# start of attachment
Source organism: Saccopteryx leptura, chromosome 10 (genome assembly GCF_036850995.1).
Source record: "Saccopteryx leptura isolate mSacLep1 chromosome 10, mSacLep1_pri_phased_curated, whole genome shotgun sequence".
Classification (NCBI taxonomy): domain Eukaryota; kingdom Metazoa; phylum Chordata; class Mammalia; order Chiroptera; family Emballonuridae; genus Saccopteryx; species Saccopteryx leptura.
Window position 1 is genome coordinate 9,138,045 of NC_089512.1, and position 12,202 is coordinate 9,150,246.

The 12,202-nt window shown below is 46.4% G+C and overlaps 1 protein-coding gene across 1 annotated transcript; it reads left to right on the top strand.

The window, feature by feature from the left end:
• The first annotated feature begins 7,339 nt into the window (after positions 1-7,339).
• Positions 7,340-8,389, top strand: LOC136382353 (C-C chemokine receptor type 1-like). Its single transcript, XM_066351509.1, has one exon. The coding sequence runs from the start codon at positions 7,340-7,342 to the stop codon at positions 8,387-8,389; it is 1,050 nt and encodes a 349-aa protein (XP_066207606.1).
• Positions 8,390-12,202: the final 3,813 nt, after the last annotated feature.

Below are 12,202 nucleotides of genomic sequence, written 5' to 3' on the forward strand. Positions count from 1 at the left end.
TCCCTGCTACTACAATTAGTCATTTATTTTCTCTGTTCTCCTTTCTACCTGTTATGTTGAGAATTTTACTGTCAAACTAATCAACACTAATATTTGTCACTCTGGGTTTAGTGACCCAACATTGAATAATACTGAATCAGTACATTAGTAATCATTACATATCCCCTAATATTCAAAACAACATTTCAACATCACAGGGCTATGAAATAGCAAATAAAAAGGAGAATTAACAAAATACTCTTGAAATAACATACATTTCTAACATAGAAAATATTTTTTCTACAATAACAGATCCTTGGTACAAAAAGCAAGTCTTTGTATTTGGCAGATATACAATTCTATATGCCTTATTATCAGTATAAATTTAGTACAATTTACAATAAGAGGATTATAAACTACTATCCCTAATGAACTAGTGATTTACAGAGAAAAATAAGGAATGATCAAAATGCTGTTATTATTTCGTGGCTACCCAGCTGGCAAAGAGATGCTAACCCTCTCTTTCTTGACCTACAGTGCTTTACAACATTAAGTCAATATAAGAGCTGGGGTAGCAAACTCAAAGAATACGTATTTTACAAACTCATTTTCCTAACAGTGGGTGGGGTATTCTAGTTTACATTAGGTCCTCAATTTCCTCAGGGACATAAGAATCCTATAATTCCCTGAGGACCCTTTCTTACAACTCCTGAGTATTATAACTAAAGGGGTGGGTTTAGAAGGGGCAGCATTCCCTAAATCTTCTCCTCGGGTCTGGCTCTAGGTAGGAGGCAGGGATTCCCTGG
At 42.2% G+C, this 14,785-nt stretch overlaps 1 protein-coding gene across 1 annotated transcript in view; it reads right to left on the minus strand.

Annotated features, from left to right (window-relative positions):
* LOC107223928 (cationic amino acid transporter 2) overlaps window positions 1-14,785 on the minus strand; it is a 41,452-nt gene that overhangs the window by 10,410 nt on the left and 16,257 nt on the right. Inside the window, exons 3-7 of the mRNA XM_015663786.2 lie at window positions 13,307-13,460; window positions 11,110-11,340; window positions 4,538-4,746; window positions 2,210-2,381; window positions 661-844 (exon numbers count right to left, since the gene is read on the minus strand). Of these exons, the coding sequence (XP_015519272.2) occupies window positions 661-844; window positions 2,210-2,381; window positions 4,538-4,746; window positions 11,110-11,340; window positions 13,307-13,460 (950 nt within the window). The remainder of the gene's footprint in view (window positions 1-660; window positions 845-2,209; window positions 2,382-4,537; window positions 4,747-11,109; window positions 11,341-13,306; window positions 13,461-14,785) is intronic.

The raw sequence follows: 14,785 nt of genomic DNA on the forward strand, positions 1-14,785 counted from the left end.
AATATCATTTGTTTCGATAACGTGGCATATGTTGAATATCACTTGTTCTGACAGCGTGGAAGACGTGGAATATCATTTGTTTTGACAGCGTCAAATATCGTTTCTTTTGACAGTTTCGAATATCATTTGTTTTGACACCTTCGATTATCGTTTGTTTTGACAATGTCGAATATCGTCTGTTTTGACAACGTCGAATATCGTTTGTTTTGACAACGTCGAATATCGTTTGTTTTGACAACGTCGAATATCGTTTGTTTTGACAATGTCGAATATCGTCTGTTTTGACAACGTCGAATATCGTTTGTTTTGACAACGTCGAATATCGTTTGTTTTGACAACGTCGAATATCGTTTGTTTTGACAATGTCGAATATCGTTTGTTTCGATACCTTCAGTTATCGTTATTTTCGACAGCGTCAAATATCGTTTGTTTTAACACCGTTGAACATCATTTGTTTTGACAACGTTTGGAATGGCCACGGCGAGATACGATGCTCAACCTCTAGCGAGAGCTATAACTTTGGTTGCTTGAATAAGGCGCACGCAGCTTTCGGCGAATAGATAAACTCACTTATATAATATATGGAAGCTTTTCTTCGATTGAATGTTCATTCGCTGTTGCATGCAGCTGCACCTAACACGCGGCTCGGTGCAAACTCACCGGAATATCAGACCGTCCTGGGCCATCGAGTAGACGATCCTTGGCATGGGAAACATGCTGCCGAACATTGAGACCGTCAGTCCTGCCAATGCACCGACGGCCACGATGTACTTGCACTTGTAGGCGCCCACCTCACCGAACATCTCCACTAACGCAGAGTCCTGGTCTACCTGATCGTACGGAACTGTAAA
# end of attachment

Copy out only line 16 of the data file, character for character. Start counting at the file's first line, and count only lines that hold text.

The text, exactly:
AATATCATTTGTTTCGATAACGTGGCATATGTTGAATATCACTTGTTCTGACAGCGTGGAAGACGTGGAATATCATTTGTTTTGACAGCGTCAAATATCGTTTCTTTTGACAGTTTCGAATATCATTTGTTTTGACACCTTCGATTATCGTTTGTTTTGACAATGTCGAATATCGTCTGTTTTGACAACGTCGAATATCGTTTGTTTTGACAACGTCGAATATCGTTTGTTTTGACAACGTCGAATATCGTTTGTTTTGACAATGTCGAATATCGTCTGTTTTGACAACGTCGAATATCGTTTGTTTTGACAACGTCGAATATCGTTTGTTTTGACAACGTCGAATATCGTTTGTTTTGACAATGTCGAATATCGTTTGTTTCGATACCTTCAGTTATCGTTATTTTCGACAGCGTCAAATATCGTTTGTTTTAACACCGTTGAACATCATTTGTTTTGACAACGTTTGGAATGGCCACGGCGAGATACGATGCTCAACCTCTAGCGAGAGCTATAACTTTGGTTGCTTGAATAAGGCGCACGCAGCTTTCGGCGAATAGATAAACTCACTTATATAATATATGGAAGCTTTTCTTCGATTGAATGTTCATTCGCTGTTGCATGCAGCTGCACCTAACACGCGGCTCGGTGCAAACTCACCGGAATATCAGACCGTCCTGGGCCATCGAGTAGACGATCCTTGGCATGGGAAACATGCTGCCGAACATTGAGACCGTCAGTCCTGCCAATGCACCGACGGCCACGATGTACTTGCACTTGTAGGCGCCCACCTCACCGAACATCTCCACTAACGCAGAGTCCTGGTCTACCTGATCGTACGGAACTGTAAA